Chapter 2

Written by: Ray Stone

Art watched, mystified, as Clarke settled into the red leather armchair and crossed his long legs. As before, he was dressed in black – this time, a suit with the open-neck black shirt. His black hair, parted in the middle, turn of the century style, was clean cut and neatly combed. As he sunk back into the chair, he rested his elbows and steepled his fingers, focusing his green-hazel eyes directly at Art.  

They sat looking at each other for an embarrassing moment and yet Art felt nothing but calm. Clarke’s lips parted slightly in a faint smile. He remained silent, but Art could not look away from the mesmerising eyes that gazed steadily at him. 

Bemused, Art finally asked, “How did you find me and what do you want?”

Clarke breathed in deeply and exhaled silently as he collapsed the steeple and snapped his fingers. Avoiding the question, he said, “Just like that, Art…I can relieve you of your problem just like that.” He nodded toward the door. “Got thrown to the bottom of the pile, didn’t you? All because of Paul Watson.”

Irritated, Art began to rise from his chair. Clarke was starting to annoy him. More, he was also hinting at something sinister, maybe frightening. “I think you should go.” He pointed to the door.

Clarke remained seated. “Calm yourself, Art. It isn’t every day that I get the chance to not only help someone with difficulties like yours but meet them face to face as it were. You should be grateful that I was on the train. I knew as soon as we shook hands that you were in a terrible state of mind.  Someone was stopping you from realising your full potential at work. You must let me help.” He leaned forward and whispered, “Of course, I will need you to ask for my help. That’s how it works”.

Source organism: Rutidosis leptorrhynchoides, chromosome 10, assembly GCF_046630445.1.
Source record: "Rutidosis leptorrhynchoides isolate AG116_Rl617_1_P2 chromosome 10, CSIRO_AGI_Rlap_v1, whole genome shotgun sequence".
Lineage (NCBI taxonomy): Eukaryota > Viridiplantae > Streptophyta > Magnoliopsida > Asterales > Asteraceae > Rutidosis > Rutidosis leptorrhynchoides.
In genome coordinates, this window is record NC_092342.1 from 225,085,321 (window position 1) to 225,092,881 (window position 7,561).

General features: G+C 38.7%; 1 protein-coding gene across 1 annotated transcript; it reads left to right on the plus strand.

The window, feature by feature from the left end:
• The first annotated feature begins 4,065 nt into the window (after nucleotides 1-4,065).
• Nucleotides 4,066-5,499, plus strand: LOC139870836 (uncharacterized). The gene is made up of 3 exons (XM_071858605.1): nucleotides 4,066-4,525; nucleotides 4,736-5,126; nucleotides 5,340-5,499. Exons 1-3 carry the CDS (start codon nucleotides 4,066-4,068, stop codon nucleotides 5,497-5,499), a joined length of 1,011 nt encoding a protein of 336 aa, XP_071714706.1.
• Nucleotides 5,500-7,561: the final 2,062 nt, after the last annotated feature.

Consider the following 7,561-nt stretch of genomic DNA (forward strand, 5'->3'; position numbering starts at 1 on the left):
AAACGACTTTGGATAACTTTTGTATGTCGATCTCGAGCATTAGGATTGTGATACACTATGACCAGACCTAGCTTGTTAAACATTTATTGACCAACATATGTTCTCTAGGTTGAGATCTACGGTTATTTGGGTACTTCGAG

‘How what works?”

Clarke’s face creased into a broad grin. “I’ve been checking up on Paul Watson. Did you know his father is a Preacher and that Paul goes to church every week? What a silly pastime. Religion sucks, don’t you think?” 

Art hesitated. Something about Clarke made him feel vulnerable. The man was easy-going and his voice created a strange calmness that was edged with an eagerness to force agreement. “What has religion got to do with anything?”

“Indeed, replied Clarke. “Religion is a crutch for the weak to lean on when things go wrong. So many vulnerable people in the world but some, like you, are very strong.” He waggled a finger in the air. “Now, you Art, have an open mind and deserve to be at the top of the game. I can get you there if you ask for my help.”

Art felt a glimmer of hope. He could listen. It wouldn’t do any harm. They agreed to meet over lunch.

“By the way,” said Art, “what’s your surname?”

Clarke nodded knowingly. “I have many surnames but ‘Abaddon’ I like the most.” 

 

Comments

You've done an excellent job of building the tension here, Ray. It reminds me of a Carlos Ruis Zafon novel. Great stuff!
Thanks. I wondered after writing this if I had gone to far into subject matter that involved the 'other side' of religion but maybe not. I think we should always push the literary envelope and explore. Your comment is very much appreciated. Thank you.